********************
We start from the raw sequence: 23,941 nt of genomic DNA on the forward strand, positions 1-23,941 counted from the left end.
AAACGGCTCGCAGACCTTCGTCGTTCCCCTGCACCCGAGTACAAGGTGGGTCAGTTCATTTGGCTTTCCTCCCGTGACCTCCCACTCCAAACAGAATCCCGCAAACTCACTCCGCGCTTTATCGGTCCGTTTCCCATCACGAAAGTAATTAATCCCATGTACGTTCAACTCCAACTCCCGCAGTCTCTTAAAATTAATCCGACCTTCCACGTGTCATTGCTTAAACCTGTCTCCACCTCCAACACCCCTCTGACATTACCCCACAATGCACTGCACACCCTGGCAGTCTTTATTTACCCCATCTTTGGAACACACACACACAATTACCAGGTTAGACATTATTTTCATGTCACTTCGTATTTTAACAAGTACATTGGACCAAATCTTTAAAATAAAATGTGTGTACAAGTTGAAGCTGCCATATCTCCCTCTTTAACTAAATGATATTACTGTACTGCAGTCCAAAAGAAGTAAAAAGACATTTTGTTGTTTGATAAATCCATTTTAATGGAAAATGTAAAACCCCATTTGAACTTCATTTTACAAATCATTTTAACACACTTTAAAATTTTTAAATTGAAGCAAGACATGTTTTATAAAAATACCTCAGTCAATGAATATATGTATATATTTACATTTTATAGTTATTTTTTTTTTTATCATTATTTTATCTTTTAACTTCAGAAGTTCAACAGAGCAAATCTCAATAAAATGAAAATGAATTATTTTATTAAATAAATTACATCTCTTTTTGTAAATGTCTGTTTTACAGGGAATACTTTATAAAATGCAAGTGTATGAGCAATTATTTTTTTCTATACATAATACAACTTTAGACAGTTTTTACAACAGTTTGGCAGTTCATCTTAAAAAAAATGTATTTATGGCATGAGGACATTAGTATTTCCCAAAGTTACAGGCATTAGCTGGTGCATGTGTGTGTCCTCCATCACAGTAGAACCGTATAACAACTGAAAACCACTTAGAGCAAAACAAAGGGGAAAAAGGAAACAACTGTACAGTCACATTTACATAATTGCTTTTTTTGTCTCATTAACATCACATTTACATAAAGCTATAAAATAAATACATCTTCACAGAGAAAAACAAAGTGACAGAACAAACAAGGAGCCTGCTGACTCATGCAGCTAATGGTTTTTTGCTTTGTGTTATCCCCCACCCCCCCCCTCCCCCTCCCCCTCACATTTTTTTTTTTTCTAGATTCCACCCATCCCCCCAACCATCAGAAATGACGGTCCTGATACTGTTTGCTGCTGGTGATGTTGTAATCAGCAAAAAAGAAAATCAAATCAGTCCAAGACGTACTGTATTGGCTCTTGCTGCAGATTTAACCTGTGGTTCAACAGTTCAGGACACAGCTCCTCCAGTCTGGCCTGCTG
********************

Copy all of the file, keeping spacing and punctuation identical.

We start from the raw sequence: 23,941 nt of genomic DNA on the forward strand, positions 1-23,941 counted from the left end.
AAACGGCTCGCAGACCTTCGTCGTTCCCCTGCACCCGAGTACAAGGTGGGTCAGTTCATTTGGCTTTCCTCCCGTGACCTCCCACTCCAAACAGAATCCCGCAAACTCACTCCGCGCTTTATCGGTCCGTTTCCCATCACGAAAGTAATTAATCCCATGTACGTTCAACTCCAACTCCCGCAGTCTCTTAAAATTAATCCGACCTTCCACGTGTCATTGCTTAAACCTGTCTCCACCTCCAACACCCCTCTGACATTACCCCACAATGCACTGCACACCCTGGCAGTCTTTATTTACCCCATCTTTGGAACACACACACACAATTACCAGGTTAGACATTATTTTCATGTCACTTCGTATTTTAACAAGTACATTGGACCAAATCTTTAAAATAAAATGTGTGTACAAGTTGAAGCTGCCATATCTCCCTCTTTAACTAAATGATATTACTGTACTGCAGTCCAAAAGAAGTAAAAAGACATTTTGTTGTTTGATAAATCCATTTTAATGGAAAATGTAAAACCCCATTTGAACTTCATTTTACAAATCATTTTAACACACTTTAAAATTTTTAAATTGAAGCAAGACATGTTTTATAAAAATACCTCAGTCAATGAATATATGTATATATTTACATTTTATAGTTATTTTTTTTTTTATCATTATTTTATCTTTTAACTTCAGAAGTTCAACAGAGCAAATCTCAATAAAATGAAAATGAATTATTTTATTAAATAAATTACATCTCTTTTTGTAAATGTCTGTTTTACAGGGAATACTTTATAAAATGCAAGTGTATGAGCAATTATTTTTTTCTATACATAATACAACTTTAGACAGTTTTTACAACAGTTTGGCAGTTCATCTTAAAAAAAATGTATTTATGGCATGAGGACATTAGTATTTCCCAAAGTTACAGGCATTAGCTGGTGCATGTGTGTGTCCTCCATCACAGTAGAACCGTATAACAACTGAAAACCACTTAGAGCAAAACAAAGGGGAAAAAGGAAACAACTGTACAGTCACATTTACATAATTGCTTTTTTTGTCTCATTAACATCACATTTACATAAAGCTATAAAATAAATACATCTTCACAGAGAAAAACAAAGTGACAGAACAAACAAGGAGCCTGCTGACTCATGCAGCTAATGGTTTTTTGCTTTGTGTTATCCCCCACCCCCCCCCTCCCCCTCCCCCTCACATTTTTTTTTTTTCTAGATTCCACCCATCCCCCCAACCATCAGAAATGACGGTCCTGATACTGTTTGCTGCTGGTGATGTTGTAATCAGCAAAAAAGAAAATCAAATCAGTCCAAGACGTACTGTATTGGCTCTTGCTGCAGATTTAACCTGTGGTTCAACAGTTCAGGACACAGCTCCTCCAGTCTGGCCTGCTG